梁家河 初心从这里出发

E. H. Bearne

The continual terror in which she now lived began to affect the health of Lisette. She knew perfectly well that she herself was looked upon with sinister eyes by the ruffians, whose bloodthirsty hands would soon hold supreme power in France. Her house in the rue Gros-Chenet, in which she had only lived for three months, was already marked; sulphur was thrown down the grating into the cellars; if she looked out of the windows she saw menacing figures of sans-culottes, shaking their fists at the house. One day at the end of May when she and her daughter were walking in the summer gardens, they noticed that all the shrubs were covered only with buds. Taking a long walk round the gardens and returning to the same place, they found all the buds had burst into leaf. For some time Flicit had been wishing to obtain a place at court, and it had been suggested that she should be placed in the household of the comtesse de Provence, whose marriage with the second fils de France was about to take place.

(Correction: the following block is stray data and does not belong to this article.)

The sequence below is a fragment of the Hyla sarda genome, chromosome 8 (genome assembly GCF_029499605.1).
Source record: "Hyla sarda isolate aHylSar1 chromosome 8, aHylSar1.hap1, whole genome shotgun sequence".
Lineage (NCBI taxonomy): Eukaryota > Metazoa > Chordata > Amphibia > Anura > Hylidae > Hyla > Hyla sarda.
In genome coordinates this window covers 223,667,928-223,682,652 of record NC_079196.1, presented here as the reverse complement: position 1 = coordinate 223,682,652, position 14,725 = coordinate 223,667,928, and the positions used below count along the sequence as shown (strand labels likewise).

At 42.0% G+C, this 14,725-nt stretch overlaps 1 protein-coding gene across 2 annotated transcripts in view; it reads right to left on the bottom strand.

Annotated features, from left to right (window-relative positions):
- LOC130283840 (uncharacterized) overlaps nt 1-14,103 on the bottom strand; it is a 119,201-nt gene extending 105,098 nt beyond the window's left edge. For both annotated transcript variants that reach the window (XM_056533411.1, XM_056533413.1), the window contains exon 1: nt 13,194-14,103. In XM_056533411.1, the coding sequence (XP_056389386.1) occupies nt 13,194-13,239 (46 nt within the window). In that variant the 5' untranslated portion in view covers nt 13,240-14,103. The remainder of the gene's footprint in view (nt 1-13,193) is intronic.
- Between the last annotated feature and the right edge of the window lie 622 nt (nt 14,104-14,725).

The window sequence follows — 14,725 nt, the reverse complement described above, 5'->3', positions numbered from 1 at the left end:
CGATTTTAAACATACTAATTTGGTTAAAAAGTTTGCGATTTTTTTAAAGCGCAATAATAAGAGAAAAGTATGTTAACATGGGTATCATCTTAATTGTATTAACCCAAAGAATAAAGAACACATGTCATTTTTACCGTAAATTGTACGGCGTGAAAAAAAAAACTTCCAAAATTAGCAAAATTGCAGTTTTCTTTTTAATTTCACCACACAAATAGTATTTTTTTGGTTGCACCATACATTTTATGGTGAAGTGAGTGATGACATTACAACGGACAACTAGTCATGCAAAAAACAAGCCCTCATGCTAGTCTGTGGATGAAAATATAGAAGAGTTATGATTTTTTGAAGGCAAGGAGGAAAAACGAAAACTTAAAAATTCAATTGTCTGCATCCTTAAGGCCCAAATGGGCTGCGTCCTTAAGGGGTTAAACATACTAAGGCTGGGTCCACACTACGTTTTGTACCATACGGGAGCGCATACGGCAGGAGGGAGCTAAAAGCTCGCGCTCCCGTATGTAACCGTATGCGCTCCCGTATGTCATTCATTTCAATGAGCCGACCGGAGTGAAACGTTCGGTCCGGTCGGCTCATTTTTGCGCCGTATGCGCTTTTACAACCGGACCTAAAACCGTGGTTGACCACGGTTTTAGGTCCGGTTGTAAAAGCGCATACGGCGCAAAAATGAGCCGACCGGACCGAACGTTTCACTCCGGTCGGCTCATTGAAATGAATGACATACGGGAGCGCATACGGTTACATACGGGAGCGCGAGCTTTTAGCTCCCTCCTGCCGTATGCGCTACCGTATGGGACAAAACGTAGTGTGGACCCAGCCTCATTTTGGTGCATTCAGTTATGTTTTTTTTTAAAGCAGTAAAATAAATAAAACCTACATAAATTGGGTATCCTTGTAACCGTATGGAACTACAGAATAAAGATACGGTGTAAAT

I envy my successors!

After the death of the old Marchal de Noailles in August, 1793, the Duchesse dAyen and her eldest daughter moved to Paris with the Marchale, who was old and feeble and whose reason, always very eccentric, as will be remembered, was becoming still more impaired. Had it not been for her and their devoted kindness to her, the lives of both the Duchess and her daughter might have been saved. Everything was prepared for the flight of the Vicomtesse to England, where her husband was waiting for her, intending to embark for America. The Duchess would probably have succeeded in making her escape also, but she would not leave her old mother-in-law, and Louise would not leave her.

When Alexander heard of the assassination of his father his grief and horror left no doubt of his ignorance of what had been intended and carried out; and when, on presenting himself to his mother she cried out, Go away! Go away! I see you stained with your fathers blood! he replied with tears

[352]

The King, after the death of Mme. de Pompadour, of whom he had become tired, lived for some years without a reigning favourite, in spite of the attempts of various ladies of the court to attain to that post. His life was passed in hunting, in the festivities of the court, and in a constant succession of intrigues and liaisons for which the notorious Parc aux cerfs was a sort of preserve. His next and last recognised and powerful mistress was Mme. Du Barry.

Your father must be a little forgotten in order to save him. It all depends on the president of the tribunal, Lacomb.